This Saturday we’ll pop the champagne and ring in 2012 with enthusiasm and hope (that the world won’t end on 12/12/12). Yet, in order to go forward, we’ll first need to look back, and 2011 has been quite an incredible year. It will be remembered in history for its recession, revolutions, erratic pop stars, and even crazier weather.
Throughout it all, Spreaker users have been ready at their microphones broadcasting calls for action and to come together, to get through it all for better or for worse. You’ve started up dialogues, got people to listen, and been passionate about causes going on all over the world. The year has been reflected in our content, so let’s take a look at how exactly 2011 went down:
Nothing like a revolution to bring about a little excitement. People all over the world have demanded change from their governments and society. A wave of different but similar movements swept across the globe.
We witnessed an Arab Spring with the now defunct Misurata Radio, a Libyan podcast that gave a voice to a country feeling oppressed and censored. At its height, the podcast gave solace to fellow protestors.
Back in the States, Occupy Wall Street grew and was not confined to New York. Santa Cruz had it’s own voice speaking for the 99% through The Commander X Show.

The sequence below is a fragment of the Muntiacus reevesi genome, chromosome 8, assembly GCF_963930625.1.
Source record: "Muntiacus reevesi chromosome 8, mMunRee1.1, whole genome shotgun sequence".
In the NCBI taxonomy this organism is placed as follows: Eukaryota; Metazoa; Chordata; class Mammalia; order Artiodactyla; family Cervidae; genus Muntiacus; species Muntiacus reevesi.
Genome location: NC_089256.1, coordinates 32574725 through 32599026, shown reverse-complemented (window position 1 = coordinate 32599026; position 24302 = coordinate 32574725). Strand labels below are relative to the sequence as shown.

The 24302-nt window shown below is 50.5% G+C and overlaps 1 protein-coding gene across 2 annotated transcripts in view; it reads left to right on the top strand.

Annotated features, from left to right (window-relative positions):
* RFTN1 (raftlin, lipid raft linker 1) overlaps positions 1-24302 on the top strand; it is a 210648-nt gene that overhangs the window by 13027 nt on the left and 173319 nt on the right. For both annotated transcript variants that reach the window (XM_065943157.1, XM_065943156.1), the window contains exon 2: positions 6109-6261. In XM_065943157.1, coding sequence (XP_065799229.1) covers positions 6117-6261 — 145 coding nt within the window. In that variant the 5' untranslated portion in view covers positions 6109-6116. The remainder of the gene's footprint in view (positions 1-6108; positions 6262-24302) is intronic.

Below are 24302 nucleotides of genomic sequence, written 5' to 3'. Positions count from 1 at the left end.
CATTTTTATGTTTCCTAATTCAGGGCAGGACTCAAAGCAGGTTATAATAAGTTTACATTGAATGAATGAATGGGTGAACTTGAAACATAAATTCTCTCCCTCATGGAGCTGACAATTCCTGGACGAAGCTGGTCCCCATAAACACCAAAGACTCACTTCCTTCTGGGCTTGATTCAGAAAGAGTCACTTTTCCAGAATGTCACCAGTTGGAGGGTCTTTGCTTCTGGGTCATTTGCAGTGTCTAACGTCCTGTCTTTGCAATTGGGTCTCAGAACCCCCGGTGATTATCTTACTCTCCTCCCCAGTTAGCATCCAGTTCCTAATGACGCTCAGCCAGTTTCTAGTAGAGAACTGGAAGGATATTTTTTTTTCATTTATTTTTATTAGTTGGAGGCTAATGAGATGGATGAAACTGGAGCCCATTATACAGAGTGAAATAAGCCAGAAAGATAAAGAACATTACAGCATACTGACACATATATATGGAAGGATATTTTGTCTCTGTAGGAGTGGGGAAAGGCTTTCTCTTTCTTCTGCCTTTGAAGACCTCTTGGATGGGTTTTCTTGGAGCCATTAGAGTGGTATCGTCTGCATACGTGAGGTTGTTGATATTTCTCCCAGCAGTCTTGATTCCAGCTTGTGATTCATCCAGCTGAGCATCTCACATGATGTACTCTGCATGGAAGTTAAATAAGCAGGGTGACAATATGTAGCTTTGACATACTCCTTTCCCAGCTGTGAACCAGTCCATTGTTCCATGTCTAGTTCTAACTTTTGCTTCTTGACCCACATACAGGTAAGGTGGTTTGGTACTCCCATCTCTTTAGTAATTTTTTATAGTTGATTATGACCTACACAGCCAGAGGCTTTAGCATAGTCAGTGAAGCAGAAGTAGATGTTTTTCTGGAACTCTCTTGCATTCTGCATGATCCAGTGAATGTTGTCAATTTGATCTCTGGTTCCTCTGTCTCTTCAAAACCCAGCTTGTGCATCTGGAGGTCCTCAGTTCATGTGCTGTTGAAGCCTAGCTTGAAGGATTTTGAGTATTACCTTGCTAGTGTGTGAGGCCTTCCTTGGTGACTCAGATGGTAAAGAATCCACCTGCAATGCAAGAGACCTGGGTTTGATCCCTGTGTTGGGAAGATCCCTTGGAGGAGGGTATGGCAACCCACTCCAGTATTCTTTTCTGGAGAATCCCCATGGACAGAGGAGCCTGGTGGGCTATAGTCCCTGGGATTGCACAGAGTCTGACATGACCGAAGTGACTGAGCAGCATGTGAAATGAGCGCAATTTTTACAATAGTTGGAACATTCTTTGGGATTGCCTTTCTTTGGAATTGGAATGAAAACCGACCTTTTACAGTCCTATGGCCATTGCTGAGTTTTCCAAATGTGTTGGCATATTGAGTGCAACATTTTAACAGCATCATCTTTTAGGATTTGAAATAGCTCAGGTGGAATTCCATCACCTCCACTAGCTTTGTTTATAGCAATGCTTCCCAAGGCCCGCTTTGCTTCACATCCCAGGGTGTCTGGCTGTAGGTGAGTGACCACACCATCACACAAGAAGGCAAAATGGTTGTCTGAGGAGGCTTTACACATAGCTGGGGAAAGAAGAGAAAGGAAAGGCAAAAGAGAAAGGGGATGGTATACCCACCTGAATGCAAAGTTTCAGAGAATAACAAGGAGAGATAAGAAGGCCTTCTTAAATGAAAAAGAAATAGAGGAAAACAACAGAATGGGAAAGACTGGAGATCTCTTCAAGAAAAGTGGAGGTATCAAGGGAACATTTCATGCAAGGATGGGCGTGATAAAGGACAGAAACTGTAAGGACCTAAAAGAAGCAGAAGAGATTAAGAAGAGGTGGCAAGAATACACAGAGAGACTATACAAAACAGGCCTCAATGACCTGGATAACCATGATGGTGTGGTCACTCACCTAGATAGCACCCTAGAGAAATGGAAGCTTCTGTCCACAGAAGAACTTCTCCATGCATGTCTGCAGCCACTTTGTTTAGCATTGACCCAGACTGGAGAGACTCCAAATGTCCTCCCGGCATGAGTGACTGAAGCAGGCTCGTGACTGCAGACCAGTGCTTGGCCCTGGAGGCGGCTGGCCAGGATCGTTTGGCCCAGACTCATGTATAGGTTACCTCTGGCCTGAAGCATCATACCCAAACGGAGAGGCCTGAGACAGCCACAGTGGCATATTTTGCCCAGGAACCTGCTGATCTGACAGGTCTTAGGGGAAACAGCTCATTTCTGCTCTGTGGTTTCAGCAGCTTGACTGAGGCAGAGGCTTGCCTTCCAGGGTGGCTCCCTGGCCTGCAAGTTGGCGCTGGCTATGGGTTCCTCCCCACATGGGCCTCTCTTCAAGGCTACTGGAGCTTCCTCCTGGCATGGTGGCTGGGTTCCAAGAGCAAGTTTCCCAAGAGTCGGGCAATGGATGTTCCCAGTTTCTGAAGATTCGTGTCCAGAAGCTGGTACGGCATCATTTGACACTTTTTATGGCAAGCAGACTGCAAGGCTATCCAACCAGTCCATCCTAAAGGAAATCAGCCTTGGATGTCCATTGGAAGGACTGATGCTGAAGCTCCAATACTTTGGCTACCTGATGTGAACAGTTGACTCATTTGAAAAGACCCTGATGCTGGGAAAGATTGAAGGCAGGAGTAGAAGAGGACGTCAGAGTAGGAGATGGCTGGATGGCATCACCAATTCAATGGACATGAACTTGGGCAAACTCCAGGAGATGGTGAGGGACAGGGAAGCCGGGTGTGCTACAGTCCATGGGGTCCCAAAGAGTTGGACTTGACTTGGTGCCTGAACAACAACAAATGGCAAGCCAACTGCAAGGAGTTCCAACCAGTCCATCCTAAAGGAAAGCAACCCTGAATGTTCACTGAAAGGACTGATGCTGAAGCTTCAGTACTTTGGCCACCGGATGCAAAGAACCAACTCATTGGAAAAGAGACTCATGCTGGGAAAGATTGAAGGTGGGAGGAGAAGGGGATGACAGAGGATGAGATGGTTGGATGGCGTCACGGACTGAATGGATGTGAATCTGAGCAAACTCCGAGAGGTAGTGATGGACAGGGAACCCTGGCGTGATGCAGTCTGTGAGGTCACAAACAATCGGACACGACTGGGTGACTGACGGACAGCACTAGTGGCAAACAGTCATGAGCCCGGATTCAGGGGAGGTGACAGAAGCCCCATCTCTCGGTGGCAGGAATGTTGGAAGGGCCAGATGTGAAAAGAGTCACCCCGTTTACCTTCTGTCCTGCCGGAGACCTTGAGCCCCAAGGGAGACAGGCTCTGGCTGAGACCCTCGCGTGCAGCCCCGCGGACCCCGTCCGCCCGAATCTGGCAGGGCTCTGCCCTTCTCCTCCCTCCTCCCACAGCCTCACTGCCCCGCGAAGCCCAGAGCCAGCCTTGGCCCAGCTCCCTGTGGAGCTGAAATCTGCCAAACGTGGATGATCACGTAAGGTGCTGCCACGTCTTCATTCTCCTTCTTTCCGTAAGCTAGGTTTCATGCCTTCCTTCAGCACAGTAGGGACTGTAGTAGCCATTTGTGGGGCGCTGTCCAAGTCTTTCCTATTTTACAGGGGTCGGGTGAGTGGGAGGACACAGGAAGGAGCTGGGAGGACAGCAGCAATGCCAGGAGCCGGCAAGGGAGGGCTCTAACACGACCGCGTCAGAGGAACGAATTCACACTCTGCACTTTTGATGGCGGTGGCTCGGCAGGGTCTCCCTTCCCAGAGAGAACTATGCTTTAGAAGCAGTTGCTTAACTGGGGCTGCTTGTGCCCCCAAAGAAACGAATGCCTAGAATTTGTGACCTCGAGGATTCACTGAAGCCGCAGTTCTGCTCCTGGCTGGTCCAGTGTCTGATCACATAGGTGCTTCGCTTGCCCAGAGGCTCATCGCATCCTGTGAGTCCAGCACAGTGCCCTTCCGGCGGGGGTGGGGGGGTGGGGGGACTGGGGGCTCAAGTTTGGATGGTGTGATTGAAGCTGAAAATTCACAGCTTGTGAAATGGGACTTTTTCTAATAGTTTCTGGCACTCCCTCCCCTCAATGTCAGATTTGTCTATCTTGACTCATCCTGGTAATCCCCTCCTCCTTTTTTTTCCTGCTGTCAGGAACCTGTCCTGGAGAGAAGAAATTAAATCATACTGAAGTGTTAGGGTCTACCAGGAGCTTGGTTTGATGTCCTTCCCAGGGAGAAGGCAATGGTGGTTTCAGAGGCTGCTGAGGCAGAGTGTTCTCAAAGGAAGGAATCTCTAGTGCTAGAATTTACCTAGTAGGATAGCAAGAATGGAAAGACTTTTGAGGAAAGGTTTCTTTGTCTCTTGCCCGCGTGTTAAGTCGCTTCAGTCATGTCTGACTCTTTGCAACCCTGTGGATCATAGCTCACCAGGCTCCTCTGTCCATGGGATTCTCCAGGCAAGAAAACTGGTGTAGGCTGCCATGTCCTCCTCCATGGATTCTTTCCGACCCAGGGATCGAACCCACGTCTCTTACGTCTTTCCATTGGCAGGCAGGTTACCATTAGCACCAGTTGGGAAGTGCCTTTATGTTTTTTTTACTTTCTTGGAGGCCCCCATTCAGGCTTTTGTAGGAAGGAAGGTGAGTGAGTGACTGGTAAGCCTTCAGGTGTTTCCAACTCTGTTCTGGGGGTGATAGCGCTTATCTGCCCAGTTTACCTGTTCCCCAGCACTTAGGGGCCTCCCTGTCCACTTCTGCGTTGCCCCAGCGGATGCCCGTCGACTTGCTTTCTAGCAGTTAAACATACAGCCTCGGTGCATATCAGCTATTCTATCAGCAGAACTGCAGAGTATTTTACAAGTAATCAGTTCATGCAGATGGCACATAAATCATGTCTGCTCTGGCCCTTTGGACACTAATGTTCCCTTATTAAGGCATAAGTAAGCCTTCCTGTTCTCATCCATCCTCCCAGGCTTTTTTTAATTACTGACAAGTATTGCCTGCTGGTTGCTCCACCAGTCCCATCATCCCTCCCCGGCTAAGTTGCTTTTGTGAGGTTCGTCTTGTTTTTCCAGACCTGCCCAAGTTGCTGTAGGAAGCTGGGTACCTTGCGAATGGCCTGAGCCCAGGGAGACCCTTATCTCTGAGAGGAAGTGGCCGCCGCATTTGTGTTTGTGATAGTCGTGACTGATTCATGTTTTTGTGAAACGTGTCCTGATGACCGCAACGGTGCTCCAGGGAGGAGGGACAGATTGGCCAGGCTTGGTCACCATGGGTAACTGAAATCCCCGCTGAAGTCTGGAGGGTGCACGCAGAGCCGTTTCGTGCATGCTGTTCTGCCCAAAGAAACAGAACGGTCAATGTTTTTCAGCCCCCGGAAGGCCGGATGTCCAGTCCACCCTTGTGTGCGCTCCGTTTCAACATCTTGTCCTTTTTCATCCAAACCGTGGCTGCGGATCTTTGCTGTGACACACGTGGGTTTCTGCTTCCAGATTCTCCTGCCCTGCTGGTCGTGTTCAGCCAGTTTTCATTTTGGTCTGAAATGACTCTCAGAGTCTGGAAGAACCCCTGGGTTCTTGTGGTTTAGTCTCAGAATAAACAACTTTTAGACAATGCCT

Political change came with different leaders, as well. The presidential race in the United States is hot, with new candidates prepping for the match. We had our own excitement here when back in September The Angel Clark Show interviewed New Mexico Governor and former Republican Presidential Candidate Gary Johnson (now Libertarian).
Students brought their passions to podcasts. Take for instance uRadio, where the energy of the students at the University of Siena in Italy have built up their own, diverse community. Different hosts hold open forums on music, languages, and culture.
Of course, a historical year is also manifested in the art made during it, and Spreaker was chock full of podcasts all about art and cultural events.
Kettle’s Yard in Cambridge, England houses great pieces of modern and contemporary art. Their podcast Lunchtime Talks at Kettle’s Yard gives contemporary art lovers a place to analyze and discuss masterpieces.
Roma Radio Art Fair is a non-profit dedicated to arts aiming to communicate and experimentat. From the 5th to the 8th of May 2011 the podcast broadcasted Sound Art productions, conversations and sound landscapes, and electronic research.
Sounds like Venice 2011 broadcasted live from the heart of the 54th International Venice Biennial. Listeners could tune into critiques and explanations of great works and what they mean in today’s society and culture.
So we bid farewell to 2011 with perhaps a black and blue or two, but ready to take on 2012, Mayan apocalypse and all. Happy New Year everyone!